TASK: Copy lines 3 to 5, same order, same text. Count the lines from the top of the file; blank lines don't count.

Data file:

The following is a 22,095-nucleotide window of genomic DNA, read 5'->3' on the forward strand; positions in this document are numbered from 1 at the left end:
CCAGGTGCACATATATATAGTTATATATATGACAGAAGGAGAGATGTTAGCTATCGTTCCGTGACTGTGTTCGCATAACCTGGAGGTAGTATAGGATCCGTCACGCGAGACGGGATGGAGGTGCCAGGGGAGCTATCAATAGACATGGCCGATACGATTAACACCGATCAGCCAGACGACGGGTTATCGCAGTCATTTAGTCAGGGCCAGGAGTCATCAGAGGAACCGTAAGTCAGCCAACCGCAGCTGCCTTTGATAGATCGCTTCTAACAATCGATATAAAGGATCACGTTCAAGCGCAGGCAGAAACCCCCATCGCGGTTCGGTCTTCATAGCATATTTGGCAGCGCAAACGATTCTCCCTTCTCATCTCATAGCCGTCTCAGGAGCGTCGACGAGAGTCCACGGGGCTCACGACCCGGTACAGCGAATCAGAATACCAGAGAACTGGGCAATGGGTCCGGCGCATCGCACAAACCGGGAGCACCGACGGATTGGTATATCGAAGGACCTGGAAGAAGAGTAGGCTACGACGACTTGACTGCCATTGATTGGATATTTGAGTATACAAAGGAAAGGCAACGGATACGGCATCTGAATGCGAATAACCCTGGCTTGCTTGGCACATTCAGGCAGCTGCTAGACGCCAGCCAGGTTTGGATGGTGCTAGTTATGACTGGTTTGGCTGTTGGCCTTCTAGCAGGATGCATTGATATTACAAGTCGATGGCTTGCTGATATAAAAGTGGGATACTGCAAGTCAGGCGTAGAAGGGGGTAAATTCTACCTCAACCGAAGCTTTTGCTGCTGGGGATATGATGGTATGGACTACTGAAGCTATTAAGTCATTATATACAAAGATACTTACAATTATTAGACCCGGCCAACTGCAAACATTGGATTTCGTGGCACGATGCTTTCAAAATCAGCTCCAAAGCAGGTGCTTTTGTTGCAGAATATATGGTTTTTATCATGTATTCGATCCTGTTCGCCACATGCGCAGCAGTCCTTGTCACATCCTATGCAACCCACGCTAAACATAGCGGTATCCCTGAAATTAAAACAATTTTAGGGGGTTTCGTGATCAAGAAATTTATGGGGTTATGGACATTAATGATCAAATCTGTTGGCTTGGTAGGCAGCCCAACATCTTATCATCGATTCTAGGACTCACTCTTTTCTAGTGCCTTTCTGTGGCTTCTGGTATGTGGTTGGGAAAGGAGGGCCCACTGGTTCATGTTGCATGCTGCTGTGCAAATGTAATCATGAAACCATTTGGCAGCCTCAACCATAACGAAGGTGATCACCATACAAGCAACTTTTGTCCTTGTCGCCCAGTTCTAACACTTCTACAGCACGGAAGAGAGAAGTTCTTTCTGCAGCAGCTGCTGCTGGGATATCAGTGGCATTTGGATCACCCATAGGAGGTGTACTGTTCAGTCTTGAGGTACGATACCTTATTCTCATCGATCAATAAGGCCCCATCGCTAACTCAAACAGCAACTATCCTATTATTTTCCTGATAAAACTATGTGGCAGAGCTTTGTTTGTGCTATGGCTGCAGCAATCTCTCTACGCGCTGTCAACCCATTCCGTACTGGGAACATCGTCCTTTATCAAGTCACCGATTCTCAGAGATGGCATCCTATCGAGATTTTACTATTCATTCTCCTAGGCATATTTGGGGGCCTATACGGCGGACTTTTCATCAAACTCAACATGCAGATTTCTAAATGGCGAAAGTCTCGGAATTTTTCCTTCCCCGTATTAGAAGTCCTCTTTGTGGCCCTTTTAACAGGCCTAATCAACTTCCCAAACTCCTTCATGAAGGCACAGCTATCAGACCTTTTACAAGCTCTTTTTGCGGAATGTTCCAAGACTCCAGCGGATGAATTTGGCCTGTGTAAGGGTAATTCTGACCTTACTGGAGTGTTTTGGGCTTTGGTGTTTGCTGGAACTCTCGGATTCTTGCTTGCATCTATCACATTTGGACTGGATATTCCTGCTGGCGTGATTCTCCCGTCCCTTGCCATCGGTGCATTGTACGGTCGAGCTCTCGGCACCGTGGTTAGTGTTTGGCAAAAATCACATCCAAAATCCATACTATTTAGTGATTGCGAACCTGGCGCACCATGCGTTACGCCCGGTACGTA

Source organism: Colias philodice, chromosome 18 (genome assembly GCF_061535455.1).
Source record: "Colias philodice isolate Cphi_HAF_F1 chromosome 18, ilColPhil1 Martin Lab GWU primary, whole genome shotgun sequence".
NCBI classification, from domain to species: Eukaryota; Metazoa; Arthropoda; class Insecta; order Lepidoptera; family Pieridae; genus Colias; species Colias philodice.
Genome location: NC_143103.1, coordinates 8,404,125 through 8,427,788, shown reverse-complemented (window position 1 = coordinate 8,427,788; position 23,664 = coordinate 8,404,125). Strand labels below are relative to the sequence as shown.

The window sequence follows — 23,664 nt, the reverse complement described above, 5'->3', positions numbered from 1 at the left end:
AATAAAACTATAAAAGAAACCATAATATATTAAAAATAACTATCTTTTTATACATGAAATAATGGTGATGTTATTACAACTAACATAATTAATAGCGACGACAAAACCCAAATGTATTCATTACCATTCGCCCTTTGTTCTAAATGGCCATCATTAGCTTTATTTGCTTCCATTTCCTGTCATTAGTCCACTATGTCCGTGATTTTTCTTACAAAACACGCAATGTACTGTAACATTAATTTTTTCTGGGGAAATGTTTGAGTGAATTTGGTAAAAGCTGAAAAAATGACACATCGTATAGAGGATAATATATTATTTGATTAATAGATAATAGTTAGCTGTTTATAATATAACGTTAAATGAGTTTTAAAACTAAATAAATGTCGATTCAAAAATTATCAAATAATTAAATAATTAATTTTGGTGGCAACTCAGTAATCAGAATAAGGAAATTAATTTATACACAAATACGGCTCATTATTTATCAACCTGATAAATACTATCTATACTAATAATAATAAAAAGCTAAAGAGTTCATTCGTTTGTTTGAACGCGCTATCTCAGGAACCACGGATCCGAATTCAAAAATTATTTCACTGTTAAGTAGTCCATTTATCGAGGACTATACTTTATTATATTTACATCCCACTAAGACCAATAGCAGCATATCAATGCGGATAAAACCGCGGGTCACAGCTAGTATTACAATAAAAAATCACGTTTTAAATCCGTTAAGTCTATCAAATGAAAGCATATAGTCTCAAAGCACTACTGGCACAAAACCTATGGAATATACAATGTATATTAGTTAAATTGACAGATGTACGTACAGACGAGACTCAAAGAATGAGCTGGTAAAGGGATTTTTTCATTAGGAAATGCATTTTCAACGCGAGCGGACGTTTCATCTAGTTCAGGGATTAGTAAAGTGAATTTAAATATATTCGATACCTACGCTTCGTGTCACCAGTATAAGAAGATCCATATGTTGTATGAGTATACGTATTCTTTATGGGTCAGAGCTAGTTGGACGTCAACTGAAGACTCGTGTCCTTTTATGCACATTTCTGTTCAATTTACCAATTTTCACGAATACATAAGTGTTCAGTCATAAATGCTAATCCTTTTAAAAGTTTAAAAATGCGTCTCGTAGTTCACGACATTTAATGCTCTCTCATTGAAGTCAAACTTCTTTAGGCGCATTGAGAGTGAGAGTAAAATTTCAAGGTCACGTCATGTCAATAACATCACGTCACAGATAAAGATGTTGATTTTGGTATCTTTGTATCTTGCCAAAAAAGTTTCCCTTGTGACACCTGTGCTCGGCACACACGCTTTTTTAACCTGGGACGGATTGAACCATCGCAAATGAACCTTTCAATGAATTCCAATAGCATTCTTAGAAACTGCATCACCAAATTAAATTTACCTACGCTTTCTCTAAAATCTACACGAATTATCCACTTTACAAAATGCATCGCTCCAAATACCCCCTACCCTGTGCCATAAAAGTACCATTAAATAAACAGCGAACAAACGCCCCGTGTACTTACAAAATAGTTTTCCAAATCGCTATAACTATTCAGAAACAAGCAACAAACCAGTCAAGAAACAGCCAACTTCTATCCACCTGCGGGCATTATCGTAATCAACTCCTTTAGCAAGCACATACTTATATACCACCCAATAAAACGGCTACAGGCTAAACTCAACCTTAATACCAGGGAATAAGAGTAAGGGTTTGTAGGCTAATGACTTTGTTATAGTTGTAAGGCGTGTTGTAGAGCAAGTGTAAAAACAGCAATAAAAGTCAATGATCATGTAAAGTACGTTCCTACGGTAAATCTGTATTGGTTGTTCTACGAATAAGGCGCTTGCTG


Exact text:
Source organism: Colias philodice, chromosome 18 (genome assembly GCF_061535455.1).
Source record: "Colias philodice isolate Cphi_HAF_F1 chromosome 18, ilColPhil1 Martin Lab GWU primary, whole genome shotgun sequence".
NCBI classification, from domain to species: Eukaryota; Metazoa; Arthropoda; class Insecta; order Lepidoptera; family Pieridae; genus Colias; species Colias philodice.